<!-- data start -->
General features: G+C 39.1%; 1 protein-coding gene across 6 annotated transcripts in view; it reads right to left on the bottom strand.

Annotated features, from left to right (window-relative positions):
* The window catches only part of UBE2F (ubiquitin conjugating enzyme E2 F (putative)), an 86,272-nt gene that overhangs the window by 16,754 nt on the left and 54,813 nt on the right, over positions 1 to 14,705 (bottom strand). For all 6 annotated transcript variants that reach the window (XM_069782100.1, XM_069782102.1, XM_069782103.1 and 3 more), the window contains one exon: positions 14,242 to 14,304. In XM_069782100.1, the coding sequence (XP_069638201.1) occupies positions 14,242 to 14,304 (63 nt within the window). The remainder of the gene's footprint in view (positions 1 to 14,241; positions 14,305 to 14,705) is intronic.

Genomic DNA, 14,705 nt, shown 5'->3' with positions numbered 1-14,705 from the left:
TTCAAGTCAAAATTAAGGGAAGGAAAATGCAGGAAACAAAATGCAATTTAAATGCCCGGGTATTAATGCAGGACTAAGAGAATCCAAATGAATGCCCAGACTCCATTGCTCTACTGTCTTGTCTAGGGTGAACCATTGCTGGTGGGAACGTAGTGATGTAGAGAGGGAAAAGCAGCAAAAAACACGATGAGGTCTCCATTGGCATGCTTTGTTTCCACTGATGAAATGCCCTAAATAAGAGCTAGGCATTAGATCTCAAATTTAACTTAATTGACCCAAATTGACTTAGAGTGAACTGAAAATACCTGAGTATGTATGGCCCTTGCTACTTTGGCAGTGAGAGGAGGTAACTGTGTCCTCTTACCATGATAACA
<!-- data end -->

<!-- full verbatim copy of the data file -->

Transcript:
General features: G+C 39.1%; 1 protein-coding gene across 6 annotated transcripts in view; it reads right to left on the bottom strand.

Annotated features, from left to right (window-relative positions):
* The window catches only part of UBE2F (ubiquitin conjugating enzyme E2 F (putative)), an 86,272-nt gene that overhangs the window by 16,754 nt on the left and 54,813 nt on the right, over positions 1 to 14,705 (bottom strand). For all 6 annotated transcript variants that reach the window (XM_069782100.1, XM_069782102.1, XM_069782103.1 and 3 more), the window contains one exon: positions 14,242 to 14,304. In XM_069782100.1, the coding sequence (XP_069638201.1) occupies positions 14,242 to 14,304 (63 nt within the window). The remainder of the gene's footprint in view (positions 1 to 14,241; positions 14,305 to 14,705) is intronic.

Genomic DNA, 14,705 nt, shown 5'->3' with positions numbered 1-14,705 from the left:
TTCAAGTCAAAATTAAGGGAAGGAAAATGCAGGAAACAAAATGCAATTTAAATGCCCGGGTATTAATGCAGGACTAAGAGAATCCAAATGAATGCCCAGACTCCATTGCTCTACTGTCTTGTCTAGGGTGAACCATTGCTGGTGGGAACGTAGTGATGTAGAGAGGGAAAAGCAGCAAAAAACACGATGAGGTCTCCATTGGCATGCTTTGTTTCCACTGATGAAATGCCCTAAATAAGAGCTAGGCATTAGATCTCAAATTTAACTTAATTGACCCAAATTGACTTAGAGTGAACTGAAAATACCTGAGTATGTATGGCCCTTGCTACTTTGGCAGTGAGAGGAGGTAACTGTGTCCTCTTACCATGATAACA